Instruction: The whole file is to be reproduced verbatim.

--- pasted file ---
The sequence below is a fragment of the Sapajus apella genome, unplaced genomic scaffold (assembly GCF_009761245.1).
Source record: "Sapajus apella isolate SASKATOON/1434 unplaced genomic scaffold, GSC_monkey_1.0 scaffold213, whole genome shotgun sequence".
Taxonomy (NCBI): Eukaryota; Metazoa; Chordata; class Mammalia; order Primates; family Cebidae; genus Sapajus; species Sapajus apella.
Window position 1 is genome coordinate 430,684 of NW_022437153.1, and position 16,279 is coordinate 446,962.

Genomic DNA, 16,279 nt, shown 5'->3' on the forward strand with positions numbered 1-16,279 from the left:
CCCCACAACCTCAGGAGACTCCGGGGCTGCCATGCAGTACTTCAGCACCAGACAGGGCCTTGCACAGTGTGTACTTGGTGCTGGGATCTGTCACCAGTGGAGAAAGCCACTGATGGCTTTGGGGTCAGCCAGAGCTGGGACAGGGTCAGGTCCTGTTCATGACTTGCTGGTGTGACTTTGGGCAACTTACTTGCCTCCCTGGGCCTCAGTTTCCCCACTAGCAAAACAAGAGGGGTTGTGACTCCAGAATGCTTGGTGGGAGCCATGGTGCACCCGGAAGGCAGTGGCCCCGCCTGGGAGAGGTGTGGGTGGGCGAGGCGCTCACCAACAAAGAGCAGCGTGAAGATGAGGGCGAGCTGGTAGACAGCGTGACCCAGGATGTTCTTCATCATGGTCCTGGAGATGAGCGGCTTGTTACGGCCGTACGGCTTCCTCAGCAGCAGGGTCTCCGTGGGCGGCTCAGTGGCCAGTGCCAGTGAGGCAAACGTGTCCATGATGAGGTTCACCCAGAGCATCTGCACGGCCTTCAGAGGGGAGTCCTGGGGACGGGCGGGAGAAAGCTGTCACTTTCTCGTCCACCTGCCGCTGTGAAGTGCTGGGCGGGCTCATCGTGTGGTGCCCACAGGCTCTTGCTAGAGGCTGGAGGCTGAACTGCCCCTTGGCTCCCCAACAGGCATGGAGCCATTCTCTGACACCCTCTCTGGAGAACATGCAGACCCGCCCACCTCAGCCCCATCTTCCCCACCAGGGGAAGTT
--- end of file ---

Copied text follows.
The sequence below is a fragment of the Sapajus apella genome, unplaced genomic scaffold (assembly GCF_009761245.1).
Source record: "Sapajus apella isolate SASKATOON/1434 unplaced genomic scaffold, GSC_monkey_1.0 scaffold213, whole genome shotgun sequence".
Taxonomy (NCBI): Eukaryota; Metazoa; Chordata; class Mammalia; order Primates; family Cebidae; genus Sapajus; species Sapajus apella.
Window position 1 is genome coordinate 430,684 of NW_022437153.1, and position 16,279 is coordinate 446,962.

Genomic DNA, 16,279 nt, shown 5'->3' on the forward strand with positions numbered 1-16,279 from the left:
CCCCACAACCTCAGGAGACTCCGGGGCTGCCATGCAGTACTTCAGCACCAGACAGGGCCTTGCACAGTGTGTACTTGGTGCTGGGATCTGTCACCAGTGGAGAAAGCCACTGATGGCTTTGGGGTCAGCCAGAGCTGGGACAGGGTCAGGTCCTGTTCATGACTTGCTGGTGTGACTTTGGGCAACTTACTTGCCTCCCTGGGCCTCAGTTTCCCCACTAGCAAAACAAGAGGGGTTGTGACTCCAGAATGCTTGGTGGGAGCCATGGTGCACCCGGAAGGCAGTGGCCCCGCCTGGGAGAGGTGTGGGTGGGCGAGGCGCTCACCAACAAAGAGCAGCGTGAAGATGAGGGCGAGCTGGTAGACAGCGTGACCCAGGATGTTCTTCATCATGGTCCTGGAGATGAGCGGCTTGTTACGGCCGTACGGCTTCCTCAGCAGCAGGGTCTCCGTGGGCGGCTCAGTGGCCAGTGCCAGTGAGGCAAACGTGTCCATGATGAGGTTCACCCAGAGCATCTGCACGGCCTTCAGAGGGGAGTCCTGGGGACGGGCGGGAGAAAGCTGTCACTTTCTCGTCCACCTGCCGCTGTGAAGTGCTGGGCGGGCTCATCGTGTGGTGCCCACAGGCTCTTGCTAGAGGCTGGAGGCTGAACTGCCCCTTGGCTCCCCAACAGGCATGGAGCCATTCTCTGACACCCTCTCTGGAGAACATGCAGACCCGCCCACCTCAGCCCCATCTTCCCCACCAGGGGAAGTT